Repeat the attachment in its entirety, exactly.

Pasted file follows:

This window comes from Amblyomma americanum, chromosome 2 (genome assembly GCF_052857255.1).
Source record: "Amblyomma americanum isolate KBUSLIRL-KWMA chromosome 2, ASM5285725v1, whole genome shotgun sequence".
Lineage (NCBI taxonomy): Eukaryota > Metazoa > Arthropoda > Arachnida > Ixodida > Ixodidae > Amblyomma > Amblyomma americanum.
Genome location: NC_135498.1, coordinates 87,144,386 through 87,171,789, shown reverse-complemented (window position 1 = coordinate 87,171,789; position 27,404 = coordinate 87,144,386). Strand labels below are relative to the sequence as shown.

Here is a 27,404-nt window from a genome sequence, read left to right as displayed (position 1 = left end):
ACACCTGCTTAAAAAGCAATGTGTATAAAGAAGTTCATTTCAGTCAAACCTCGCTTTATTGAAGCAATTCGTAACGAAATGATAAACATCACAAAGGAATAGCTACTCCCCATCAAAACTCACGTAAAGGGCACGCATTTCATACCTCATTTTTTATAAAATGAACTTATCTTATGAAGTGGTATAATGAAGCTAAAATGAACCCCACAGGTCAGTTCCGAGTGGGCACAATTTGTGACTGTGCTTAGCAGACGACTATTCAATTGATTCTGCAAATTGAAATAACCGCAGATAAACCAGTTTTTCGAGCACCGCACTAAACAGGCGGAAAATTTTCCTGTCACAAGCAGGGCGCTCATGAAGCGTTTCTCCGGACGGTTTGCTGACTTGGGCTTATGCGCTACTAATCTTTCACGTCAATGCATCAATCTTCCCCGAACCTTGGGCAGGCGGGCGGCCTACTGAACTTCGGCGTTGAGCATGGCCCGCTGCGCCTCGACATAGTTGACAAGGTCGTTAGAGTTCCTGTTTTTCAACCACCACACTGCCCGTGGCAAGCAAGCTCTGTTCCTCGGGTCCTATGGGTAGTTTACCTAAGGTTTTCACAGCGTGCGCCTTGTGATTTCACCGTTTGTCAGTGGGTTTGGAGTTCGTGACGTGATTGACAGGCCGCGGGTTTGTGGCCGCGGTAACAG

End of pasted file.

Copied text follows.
This window comes from Amblyomma americanum, chromosome 2 (genome assembly GCF_052857255.1).
Source record: "Amblyomma americanum isolate KBUSLIRL-KWMA chromosome 2, ASM5285725v1, whole genome shotgun sequence".
Lineage (NCBI taxonomy): Eukaryota > Metazoa > Arthropoda > Arachnida > Ixodida > Ixodidae > Amblyomma > Amblyomma americanum.
Genome location: NC_135498.1, coordinates 87,144,386 through 87,171,789, shown reverse-complemented (window position 1 = coordinate 87,171,789; position 27,404 = coordinate 87,144,386). Strand labels below are relative to the sequence as shown.

Here is a 27,404-nt window from a genome sequence, read left to right as displayed (position 1 = left end):
ACACCTGCTTAAAAAGCAATGTGTATAAAGAAGTTCATTTCAGTCAAACCTCGCTTTATTGAAGCAATTCGTAACGAAATGATAAACATCACAAAGGAATAGCTACTCCCCATCAAAACTCACGTAAAGGGCACGCATTTCATACCTCATTTTTTATAAAATGAACTTATCTTATGAAGTGGTATAATGAAGCTAAAATGAACCCCACAGGTCAGTTCCGAGTGGGCACAATTTGTGACTGTGCTTAGCAGACGACTATTCAATTGATTCTGCAAATTGAAATAACCGCAGATAAACCAGTTTTTCGAGCACCGCACTAAACAGGCGGAAAATTTTCCTGTCACAAGCAGGGCGCTCATGAAGCGTTTCTCCGGACGGTTTGCTGACTTGGGCTTATGCGCTACTAATCTTTCACGTCAATGCATCAATCTTCCCCGAACCTTGGGCAGGCGGGCGGCCTACTGAACTTCGGCGTTGAGCATGGCCCGCTGCGCCTCGACATAGTTGACAAGGTCGTTAGAGTTCCTGTTTTTCAACCACCACACTGCCCGTGGCAAGCAAGCTCTGTTCCTCGGGTCCTATGGGTAGTTTACCTAAGGTTTTCACAGCGTGCGCCTTGTGATTTCACCGTTTGTCAGTGGGTTTGGAGTTCGTGACGTGATTGACAGGCCGCGGGTTTGTGGCCGCGGTAACAG